“Although the United States is not a party to the negotiations, it is paying close attention to the OPEC+ talks and their impact on the global economic recovery from the new crown epidemic. Government officials have been in contact with relevant parties to urge Reaching a compromise solution to implement the proposal to increase production also means that the inflationary pressure caused by rising oil prices in the United States has also reached the limit.” Zhong Meiyan, energy chemical director of Everbright Futures, told a reporter from China Times.
However, Chen Tong said that with the continuous advancement of vaccination and the reopening of the economy, the demand for road travel in Europe and the United States has been significantly released. Public transportation in many countriesBoth travel and travel to work have reached their highest levels since the beginning of last year. The travel index of major economies in the Eurozone is only about 10% lower than before the epidemic, and the travel activity index in the United States fell by 6.5% compared with before the epidemic.
As travel restrictions are lifted, aviation kerosene consumption has greater room for growth compared to land transportation fuel demand. Goldman Sachs predicts that global demand will reach 96.9 million barrels per day in June and 99.23 million barrels per day in August, further enlarging the gap between crude oil supply and demand. In terms of liquidity, the probability of large-scale changes in the monetary policy stance of major economies in the third quarter is low, and money market interest rates will remain low.
Leading indicators of economic performance in Europe and the United States have fallen, and the market is worried that the economic cycle is gradually shifting from recovery to overheating and stagflation. However, according to the “Merrill Lynch Clock” theory, crude oil prices perform well whether in overheating or stagflation periods. “Taken together, we believe that the gap between supply and demand in the oil market is large, market risk appetite is difficult to reverse, and the mid-term upward trend of crude oil prices will not change. Brent crude oil prices are expected to reach above US$80/barrel in the third quarter,” Chen Tong said. .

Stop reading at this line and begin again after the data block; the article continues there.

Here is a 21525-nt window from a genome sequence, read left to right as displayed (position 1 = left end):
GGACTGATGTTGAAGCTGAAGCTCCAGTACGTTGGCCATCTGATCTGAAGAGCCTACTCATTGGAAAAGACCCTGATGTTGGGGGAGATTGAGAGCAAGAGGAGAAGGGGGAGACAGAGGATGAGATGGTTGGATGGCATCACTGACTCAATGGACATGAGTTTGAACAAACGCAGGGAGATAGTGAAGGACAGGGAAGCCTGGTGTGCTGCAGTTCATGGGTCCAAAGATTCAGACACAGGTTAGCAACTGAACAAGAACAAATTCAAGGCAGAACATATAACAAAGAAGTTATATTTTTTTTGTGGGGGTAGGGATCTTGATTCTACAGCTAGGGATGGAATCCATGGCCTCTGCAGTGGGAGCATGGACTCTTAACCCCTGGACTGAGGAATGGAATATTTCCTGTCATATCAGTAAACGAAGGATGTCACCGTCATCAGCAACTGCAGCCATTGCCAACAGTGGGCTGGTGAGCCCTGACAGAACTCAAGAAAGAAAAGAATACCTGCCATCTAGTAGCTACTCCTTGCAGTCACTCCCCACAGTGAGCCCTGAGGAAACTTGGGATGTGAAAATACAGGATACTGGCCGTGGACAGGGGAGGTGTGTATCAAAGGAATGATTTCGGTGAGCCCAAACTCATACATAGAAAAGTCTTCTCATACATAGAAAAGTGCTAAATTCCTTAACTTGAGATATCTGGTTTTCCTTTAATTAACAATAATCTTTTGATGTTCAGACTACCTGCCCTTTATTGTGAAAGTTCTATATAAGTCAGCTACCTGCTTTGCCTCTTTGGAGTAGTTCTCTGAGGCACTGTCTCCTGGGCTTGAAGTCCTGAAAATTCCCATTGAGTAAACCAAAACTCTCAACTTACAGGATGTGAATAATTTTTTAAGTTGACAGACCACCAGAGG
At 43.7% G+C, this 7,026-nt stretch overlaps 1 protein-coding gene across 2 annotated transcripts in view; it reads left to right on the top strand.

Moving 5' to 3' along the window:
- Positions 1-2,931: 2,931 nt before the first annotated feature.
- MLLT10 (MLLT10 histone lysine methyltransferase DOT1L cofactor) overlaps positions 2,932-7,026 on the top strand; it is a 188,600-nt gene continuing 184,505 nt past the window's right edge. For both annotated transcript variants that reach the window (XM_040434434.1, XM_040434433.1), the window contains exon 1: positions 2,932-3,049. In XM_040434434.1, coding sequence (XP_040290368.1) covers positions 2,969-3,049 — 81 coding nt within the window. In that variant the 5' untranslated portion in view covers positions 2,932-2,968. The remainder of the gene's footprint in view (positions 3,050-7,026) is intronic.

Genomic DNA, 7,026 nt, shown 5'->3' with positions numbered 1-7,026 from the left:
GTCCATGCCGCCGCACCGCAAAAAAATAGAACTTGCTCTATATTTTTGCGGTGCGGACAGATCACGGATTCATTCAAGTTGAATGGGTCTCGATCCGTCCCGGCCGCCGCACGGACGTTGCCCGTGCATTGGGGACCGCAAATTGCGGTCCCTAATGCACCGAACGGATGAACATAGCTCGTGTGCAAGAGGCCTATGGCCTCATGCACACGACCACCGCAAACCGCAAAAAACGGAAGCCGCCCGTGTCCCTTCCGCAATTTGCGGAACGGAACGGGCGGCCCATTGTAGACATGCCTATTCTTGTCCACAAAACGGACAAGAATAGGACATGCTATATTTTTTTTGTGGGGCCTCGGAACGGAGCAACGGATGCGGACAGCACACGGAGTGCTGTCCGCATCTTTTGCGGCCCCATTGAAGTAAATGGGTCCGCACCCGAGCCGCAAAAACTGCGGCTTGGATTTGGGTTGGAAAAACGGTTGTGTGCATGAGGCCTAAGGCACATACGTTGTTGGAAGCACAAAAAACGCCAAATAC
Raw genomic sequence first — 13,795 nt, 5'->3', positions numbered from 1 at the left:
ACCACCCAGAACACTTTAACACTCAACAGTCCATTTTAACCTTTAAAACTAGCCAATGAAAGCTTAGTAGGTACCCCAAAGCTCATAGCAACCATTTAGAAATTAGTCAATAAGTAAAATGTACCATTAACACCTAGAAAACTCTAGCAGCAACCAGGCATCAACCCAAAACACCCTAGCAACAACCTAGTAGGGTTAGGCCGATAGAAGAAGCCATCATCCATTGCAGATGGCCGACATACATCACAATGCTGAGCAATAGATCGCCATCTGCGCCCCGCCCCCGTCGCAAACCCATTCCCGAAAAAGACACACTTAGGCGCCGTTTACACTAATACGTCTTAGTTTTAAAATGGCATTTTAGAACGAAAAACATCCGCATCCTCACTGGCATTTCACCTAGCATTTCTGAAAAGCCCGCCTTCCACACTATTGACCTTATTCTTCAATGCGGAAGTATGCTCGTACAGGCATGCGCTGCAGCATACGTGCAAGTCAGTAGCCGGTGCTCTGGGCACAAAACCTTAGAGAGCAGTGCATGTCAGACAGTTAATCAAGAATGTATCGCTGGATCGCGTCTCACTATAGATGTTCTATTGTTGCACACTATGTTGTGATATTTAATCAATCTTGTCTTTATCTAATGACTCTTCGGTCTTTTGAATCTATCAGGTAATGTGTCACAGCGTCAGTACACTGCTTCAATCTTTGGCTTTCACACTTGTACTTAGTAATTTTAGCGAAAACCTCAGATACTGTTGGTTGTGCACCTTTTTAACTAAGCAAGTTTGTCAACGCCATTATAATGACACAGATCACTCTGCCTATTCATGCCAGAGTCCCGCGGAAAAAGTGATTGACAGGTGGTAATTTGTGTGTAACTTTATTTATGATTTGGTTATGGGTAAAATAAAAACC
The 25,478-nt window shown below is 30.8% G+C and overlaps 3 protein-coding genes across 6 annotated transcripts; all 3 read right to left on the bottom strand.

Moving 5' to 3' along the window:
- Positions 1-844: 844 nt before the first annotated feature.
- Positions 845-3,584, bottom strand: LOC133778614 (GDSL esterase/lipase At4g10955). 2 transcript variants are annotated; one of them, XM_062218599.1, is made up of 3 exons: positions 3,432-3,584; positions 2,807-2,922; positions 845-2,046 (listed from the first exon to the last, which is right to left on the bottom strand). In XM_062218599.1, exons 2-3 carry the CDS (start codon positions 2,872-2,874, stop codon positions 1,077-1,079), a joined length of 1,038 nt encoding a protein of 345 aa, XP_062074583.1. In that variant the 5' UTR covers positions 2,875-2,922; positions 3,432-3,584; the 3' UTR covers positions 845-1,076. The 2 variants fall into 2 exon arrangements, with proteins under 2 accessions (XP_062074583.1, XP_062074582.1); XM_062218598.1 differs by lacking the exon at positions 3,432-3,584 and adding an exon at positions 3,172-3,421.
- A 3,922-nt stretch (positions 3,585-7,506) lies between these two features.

At the same time, according to a report by UBS analyst Giovanni Staunovo, without further supply from OPEC+, the oil market may tighten further and may lead to Brent crude oil It climbed to $80 a barrel by the end of September. The bank raised its September Brent and WTI crude oil price forecasts by $2/barrel; it raised its WTI oil price forecast to $77/barrel.
UBS said that market participants interpreted the no-deal outcome of the OPEC+ negotiations to mean that no more oil would enter the market in August. Given that negotiations between member states are likely to continue, OPEC+ could still reach an agreement in the coming days. It is unclear whether the failure to agree on a supply agreement will lead to a decrease in compliance rates in August, and the official August selling prices expected to be released by Saudi Arabia in the coming days should provide more information. </p